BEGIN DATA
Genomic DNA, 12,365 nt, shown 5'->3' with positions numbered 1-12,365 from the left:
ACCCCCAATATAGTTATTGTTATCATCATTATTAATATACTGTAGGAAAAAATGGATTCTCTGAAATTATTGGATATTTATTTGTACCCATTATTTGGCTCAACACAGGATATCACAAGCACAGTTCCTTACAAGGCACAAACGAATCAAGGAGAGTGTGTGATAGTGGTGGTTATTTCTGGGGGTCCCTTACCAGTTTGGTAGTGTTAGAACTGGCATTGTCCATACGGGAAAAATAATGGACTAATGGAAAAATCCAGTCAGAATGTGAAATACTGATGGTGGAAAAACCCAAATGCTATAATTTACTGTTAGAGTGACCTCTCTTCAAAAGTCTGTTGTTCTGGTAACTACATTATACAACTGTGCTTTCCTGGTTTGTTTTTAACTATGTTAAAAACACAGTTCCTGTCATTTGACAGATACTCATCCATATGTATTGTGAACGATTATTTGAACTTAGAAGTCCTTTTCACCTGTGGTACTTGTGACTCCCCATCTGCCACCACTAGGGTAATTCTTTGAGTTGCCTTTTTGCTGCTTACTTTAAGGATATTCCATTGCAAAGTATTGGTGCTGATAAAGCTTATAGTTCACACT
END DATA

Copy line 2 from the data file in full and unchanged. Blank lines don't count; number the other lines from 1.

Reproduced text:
ACCCCCAATATAGTTATTGTTATCATCATTATTAATATACTGTAGGAAAAAATGGATTCTCTGAAATTATTGGATATTTATTTGTACCCATTATTTGGCTCAACACAGGATATCACAAGCACAGTTCCTTACAAGGCACAAACGAATCAAGGAGAGTGTGTGATAGTGGTGGTTATTTCTGGGGGTCCCTTACCAGTTTGGTAGTGTTAGAACTGGCATTGTCCATACGGGAAAAATAATGGACTAATGGAAAAATCCAGTCAGAATGTGAAATACTGATGGTGGAAAAACCCAAATGCTATAATTTACTGTTAGAGTGACCTCTCTTCAAAAGTCTGTTGTTCTGGTAACTACATTATACAACTGTGCTTTCCTGGTTTGTTTTTAACTATGTTAAAAACACAGTTCCTGTCATTTGACAGATACTCATCCATATGTATTGTGAACGATTATTTGAACTTAGAAGTCCTTTTCACCTGTGGTACTTGTGACTCCCCATCTGCCACCACTAGGGTAATTCTTTGAGTTGCCTTTTTGCTGCTTACTTTAAGGATATTCCATTGCAAAGTATTGGTGCTGATAAAGCTTATAGTTCACACT